One of the favorite techniques of the (rapidly dwindling ranks of the) climate change deniers is to say, well, gee, there’s so much uncertainty out there and we better get all the facts before we do anything whatsoever to address the danger. Obfuscate, delay, and hope for the best.

Well, it turns out that the Bush administration doesn’t even want to find out what might happen because, presumably, it fears the consequences:

The Bush administration’s program to study climate change lacks a major component required by law, according to Congressional investigators. The program fails to include periodic assessments of how rising temperatures may affect people and the environment.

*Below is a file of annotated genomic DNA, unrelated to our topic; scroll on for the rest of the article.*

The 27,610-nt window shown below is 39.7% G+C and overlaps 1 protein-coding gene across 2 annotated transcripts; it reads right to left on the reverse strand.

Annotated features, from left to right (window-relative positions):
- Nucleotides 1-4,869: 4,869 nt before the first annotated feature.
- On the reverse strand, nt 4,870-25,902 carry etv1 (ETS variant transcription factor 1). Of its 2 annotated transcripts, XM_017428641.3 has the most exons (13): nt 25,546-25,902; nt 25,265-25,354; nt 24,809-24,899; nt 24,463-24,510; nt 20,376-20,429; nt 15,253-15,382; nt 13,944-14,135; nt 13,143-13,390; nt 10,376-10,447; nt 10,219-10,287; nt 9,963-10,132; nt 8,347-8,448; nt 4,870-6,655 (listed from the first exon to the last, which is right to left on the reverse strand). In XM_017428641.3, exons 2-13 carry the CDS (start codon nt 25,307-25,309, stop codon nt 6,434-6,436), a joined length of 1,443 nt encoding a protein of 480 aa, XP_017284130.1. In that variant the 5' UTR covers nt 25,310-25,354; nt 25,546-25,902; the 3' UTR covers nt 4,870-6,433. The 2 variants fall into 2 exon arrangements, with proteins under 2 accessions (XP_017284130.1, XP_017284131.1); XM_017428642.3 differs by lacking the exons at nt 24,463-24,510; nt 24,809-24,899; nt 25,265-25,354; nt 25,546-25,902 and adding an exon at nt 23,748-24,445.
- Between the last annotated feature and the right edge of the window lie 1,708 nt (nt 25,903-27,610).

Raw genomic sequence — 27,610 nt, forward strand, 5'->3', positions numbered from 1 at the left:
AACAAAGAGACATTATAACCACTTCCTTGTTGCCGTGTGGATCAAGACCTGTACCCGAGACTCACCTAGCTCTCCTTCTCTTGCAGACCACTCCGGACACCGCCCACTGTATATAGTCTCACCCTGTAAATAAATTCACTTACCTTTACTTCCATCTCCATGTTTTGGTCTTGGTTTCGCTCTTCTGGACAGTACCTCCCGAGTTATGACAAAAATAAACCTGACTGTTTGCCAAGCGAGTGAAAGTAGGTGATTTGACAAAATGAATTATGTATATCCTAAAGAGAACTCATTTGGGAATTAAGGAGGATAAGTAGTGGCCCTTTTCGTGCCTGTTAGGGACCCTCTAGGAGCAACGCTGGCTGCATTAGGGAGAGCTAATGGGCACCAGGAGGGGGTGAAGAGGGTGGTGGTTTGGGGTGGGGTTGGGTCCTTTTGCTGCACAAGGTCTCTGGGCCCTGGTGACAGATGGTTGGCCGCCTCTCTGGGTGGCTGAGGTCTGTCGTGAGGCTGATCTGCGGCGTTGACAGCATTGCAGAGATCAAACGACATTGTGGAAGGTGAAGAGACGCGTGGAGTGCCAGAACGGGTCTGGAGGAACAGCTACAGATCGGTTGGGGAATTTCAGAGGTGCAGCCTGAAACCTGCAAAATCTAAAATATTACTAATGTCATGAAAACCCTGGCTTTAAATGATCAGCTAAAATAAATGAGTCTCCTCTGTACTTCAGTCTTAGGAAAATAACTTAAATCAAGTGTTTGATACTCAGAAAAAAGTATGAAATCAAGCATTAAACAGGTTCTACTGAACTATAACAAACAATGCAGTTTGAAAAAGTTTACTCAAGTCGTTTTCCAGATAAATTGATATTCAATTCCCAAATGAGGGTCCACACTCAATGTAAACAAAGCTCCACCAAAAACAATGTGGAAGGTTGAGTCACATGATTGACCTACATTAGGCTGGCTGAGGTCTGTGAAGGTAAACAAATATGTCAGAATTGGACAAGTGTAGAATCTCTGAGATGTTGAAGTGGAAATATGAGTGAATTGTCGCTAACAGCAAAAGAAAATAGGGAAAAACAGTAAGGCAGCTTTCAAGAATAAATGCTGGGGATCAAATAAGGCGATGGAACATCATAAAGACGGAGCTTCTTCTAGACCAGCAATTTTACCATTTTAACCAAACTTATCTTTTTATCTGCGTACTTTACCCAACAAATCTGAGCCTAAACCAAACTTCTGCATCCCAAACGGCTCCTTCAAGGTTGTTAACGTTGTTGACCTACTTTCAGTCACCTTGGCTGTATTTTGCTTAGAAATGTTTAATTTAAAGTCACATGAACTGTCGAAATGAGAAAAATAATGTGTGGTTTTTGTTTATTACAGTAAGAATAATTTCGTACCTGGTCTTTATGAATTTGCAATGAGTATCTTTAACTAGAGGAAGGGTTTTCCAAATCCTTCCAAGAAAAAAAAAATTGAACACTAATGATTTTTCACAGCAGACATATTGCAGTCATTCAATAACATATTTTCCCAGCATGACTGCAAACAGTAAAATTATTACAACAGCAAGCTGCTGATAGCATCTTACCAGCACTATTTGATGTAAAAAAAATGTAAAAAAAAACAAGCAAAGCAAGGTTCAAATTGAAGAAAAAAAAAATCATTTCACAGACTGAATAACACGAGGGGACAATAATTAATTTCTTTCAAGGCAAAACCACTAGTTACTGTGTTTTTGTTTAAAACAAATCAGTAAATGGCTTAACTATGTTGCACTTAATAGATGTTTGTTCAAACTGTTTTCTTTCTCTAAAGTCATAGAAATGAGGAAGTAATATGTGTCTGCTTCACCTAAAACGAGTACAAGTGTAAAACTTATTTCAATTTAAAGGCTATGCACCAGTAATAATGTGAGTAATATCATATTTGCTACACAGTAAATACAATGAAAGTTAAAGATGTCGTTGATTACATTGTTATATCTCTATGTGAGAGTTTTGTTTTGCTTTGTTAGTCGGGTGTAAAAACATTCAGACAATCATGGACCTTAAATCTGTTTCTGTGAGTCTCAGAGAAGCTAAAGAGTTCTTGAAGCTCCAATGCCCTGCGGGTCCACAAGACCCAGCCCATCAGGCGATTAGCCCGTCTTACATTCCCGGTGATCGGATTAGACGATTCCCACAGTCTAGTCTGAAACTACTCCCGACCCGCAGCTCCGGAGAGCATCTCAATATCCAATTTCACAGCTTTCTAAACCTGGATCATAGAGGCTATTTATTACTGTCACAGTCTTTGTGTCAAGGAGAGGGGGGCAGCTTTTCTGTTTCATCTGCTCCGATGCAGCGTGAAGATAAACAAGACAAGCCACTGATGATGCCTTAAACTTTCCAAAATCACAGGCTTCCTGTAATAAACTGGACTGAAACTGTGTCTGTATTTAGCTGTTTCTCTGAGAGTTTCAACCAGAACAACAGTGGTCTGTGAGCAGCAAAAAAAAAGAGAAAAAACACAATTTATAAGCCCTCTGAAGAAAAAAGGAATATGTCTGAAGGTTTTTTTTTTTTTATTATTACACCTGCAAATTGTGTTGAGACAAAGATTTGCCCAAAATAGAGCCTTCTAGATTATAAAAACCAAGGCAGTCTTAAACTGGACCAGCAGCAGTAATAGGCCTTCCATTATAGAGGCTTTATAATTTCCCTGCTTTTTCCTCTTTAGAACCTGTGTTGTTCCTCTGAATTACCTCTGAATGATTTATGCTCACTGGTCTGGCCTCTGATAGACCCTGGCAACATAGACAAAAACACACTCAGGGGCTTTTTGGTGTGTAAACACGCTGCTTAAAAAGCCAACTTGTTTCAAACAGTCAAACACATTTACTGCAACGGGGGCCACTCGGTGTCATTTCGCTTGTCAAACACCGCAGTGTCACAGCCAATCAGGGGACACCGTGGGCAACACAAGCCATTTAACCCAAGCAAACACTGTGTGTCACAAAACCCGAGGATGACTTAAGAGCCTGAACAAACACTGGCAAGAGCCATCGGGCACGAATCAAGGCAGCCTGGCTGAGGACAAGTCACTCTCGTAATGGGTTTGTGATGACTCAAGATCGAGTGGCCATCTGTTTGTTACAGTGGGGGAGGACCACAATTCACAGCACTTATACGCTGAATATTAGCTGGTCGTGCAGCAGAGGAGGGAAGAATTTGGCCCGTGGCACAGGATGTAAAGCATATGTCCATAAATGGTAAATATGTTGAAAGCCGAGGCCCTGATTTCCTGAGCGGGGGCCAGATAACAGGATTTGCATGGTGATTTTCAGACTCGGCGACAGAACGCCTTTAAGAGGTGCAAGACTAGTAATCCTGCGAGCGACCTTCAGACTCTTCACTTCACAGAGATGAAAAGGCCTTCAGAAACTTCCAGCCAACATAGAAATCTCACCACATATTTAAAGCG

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The investigators, from the Government Accountability Office, conclude in a report to be released today that none of the 21 studies of climate change that the administration plans to publish by September 2007 explicitly address the potential effects in eight areas specified by a 1990 law, the Global Change Research Act. The areas include agriculture, energy, water resources and biological diversity.

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Without such an assessment, the accountability office said, “it may be difficult for the Congress and others to use this information effectively as the basis for making decisions on climate policy.”

The investigators also said the program was behind schedule, with just one report on track out of nine that are to be published by next September. The 1990 law requires a report to Congress every four years on the consequences of climate change.


The report is here.

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